Friday, November 29, 2013


Some of you might know that I'm reading this book:


I tweeted something about bawling my eyes out in the first chapter, because it was so incredibly sad. I had to stop reading the book for a little bit (weeks, maybe) just to regain my composure. My psyche has been a bit off lately, anyway, as it's been overloaded with much to think on: the twins, moving on from my job, what I'll be doing next year (because I don't know exactly...), the girls I will not get to coach, the people who dislike me because of my coaching decisions, the students who need their parents to be parents, and (mostly) that orphanage in the path of dysentery and all the lives affected. It's all been messing with me. Truth be told, it's probably messing with me in a good way, but it has not been what I would call "enjoyable." There were a several days when I had a hard time finding the joy I knew should be everywhere.

For sure, my students have noticed it. I have been on edge. Jokes have not been funny. I have been annoyed at their little "crises" about getting dumped or having friend fights. I'm not saying their problems aren't a big deal, but I had a hard time caring about some minor high school problem when I knew the weight of big problems worldwide. (Here I feel it's important to point out that I do understand the high school psyche is very me-focused. Let's not even talk about my crises as a high schooler...."I got a 96%? Why not 100%? Everything I do MUST BE PERFECT, and I will stress about it ALL DAY LONG and into the night...")

So when I regrouped and picked up the book again, I was relieved to read this line:
“I know there is poor and hideous suffering, and I've seen the hungry and the guns that go to war. I have lived pain, and my life can tell: I only deepen the wound of the world when I neglect to give thanks for early light dappled through leaves and the heavy perfume of wild roses in early July and the song of crickets on humid nights and the rivers that run and the stars that rise and the rain that falls and all the good things that a good God gives. Why would the world need more anger, more outrage? How does it save the world to reject unabashed joy when it is joy that saves us? Rejecting joy to stand in solidarity with suffering doesn't rescue the suffering. The converse does. The brave who focus on all things good and all things beautiful and all things true, even in the small, who give thanks for it and discover joy, even in the here and now, they are change agents who bring fullest Light to all the world."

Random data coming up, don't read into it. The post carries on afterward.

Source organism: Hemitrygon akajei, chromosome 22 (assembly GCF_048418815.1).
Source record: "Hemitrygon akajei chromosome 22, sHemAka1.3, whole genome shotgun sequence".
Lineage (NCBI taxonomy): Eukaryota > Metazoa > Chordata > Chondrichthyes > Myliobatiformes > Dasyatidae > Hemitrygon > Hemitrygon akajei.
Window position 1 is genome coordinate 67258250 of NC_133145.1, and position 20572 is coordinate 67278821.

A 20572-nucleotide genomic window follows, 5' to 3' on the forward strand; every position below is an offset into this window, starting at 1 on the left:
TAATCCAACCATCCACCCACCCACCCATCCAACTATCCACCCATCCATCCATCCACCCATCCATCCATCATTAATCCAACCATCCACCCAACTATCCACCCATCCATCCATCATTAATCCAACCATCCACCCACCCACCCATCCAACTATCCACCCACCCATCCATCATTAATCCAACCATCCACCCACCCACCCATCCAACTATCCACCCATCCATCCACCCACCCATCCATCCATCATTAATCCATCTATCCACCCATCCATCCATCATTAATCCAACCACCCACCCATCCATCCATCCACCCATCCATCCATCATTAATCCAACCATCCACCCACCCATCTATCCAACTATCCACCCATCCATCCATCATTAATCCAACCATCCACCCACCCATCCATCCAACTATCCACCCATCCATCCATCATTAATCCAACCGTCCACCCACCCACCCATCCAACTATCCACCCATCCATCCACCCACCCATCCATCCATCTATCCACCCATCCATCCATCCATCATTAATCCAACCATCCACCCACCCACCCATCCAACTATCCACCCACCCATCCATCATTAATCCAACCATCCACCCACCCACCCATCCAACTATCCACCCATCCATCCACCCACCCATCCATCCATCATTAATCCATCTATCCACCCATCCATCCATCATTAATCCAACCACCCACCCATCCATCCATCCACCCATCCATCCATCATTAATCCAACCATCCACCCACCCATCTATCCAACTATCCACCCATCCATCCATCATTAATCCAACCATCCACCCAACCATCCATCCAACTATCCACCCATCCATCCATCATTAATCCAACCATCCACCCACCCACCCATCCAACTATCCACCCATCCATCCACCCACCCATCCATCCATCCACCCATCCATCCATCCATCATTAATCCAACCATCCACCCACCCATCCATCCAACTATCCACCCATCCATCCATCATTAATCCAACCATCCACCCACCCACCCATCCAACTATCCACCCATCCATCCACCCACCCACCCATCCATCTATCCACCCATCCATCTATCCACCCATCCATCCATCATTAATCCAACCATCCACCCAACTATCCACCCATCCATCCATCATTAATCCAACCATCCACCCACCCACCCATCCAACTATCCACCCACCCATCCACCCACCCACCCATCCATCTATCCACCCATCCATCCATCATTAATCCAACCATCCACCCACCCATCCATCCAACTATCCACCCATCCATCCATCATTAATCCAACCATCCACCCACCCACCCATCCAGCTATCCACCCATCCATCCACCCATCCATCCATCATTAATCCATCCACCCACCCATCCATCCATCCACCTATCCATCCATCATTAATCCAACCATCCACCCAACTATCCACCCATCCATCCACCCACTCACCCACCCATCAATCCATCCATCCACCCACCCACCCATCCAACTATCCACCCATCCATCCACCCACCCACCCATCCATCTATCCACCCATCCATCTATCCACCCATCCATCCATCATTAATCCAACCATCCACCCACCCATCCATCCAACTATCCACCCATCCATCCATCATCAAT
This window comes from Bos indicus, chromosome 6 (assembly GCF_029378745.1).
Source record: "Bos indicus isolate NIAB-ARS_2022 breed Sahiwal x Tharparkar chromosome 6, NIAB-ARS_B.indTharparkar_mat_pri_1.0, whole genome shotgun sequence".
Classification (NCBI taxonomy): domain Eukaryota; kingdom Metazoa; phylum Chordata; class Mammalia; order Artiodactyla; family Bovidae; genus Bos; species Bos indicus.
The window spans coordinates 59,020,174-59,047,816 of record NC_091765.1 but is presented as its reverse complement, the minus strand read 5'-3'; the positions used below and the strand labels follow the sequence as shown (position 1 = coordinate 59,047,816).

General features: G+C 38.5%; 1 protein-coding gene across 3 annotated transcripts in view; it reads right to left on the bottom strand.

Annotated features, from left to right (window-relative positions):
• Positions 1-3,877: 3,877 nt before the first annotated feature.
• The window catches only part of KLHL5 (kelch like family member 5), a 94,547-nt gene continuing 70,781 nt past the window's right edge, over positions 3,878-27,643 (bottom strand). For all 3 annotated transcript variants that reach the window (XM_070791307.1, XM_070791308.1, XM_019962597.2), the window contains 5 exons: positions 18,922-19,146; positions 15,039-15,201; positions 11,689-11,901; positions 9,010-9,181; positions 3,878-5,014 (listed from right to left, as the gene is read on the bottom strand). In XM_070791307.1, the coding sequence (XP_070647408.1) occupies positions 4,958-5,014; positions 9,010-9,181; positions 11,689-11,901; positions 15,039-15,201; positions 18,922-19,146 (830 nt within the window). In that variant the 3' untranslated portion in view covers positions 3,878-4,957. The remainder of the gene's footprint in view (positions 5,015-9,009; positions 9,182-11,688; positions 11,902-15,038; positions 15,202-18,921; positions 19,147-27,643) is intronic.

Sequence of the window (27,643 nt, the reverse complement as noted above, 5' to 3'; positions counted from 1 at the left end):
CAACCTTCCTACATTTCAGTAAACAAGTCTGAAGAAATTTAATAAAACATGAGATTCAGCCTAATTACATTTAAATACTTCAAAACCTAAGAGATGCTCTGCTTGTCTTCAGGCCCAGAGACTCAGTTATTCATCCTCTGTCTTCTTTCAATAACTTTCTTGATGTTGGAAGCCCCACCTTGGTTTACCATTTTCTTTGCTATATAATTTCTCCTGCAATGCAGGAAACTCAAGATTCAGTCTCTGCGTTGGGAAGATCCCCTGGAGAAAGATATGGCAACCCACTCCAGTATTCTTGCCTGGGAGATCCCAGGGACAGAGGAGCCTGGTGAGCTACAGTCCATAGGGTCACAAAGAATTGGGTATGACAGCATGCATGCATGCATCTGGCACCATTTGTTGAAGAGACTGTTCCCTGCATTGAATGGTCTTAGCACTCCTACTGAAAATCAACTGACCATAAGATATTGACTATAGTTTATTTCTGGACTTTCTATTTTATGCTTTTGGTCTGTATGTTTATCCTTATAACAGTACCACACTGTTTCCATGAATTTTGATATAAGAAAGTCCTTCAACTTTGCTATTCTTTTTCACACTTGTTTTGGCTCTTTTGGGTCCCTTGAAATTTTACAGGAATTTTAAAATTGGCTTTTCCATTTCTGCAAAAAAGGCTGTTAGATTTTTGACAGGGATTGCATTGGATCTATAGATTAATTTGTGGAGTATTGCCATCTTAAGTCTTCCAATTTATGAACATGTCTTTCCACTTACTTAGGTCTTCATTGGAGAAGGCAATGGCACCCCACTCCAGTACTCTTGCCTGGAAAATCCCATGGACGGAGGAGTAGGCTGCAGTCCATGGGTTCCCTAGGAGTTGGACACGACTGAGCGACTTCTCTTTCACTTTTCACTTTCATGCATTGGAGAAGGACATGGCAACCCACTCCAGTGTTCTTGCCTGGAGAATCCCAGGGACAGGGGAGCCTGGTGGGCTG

You mean I can live joyfully in the midst of darkness and suffering? For over a month, I had been weighted down with the knowledge of heartache, suffering and loss in the world. I didn't know how to handle it. I didn't know how to continue living life normally when so much darkness was engulfing the lives of others. 

But this little gem--his nugget of Truth--was good for my soul. It gave me permission to live fully, to enjoy my boys at home without worry, to relish my run in the "feels-like-6-degrees" morning air. How freeing to be told it was possible--that it is GOOD--to live joyfully! Voskamp (the author) makes a great point...standing with the suffering will not prohibit them from suffering. Should I ignore their suffering? Heck no. There is a time to mourn and to stand for injustices, but I don't have to feel obligated to suffer when there is a reason to be thankful, and there is always a reason to be thankful. 
I am joyful. I am thankful. I am sometimes very sad about the darkness (dysentery, for one) in the world and I will do my best to shed a light in and on that darkness, but I choose joy when it's all around me, particularly when it can help "bring the fullest Light to the world."

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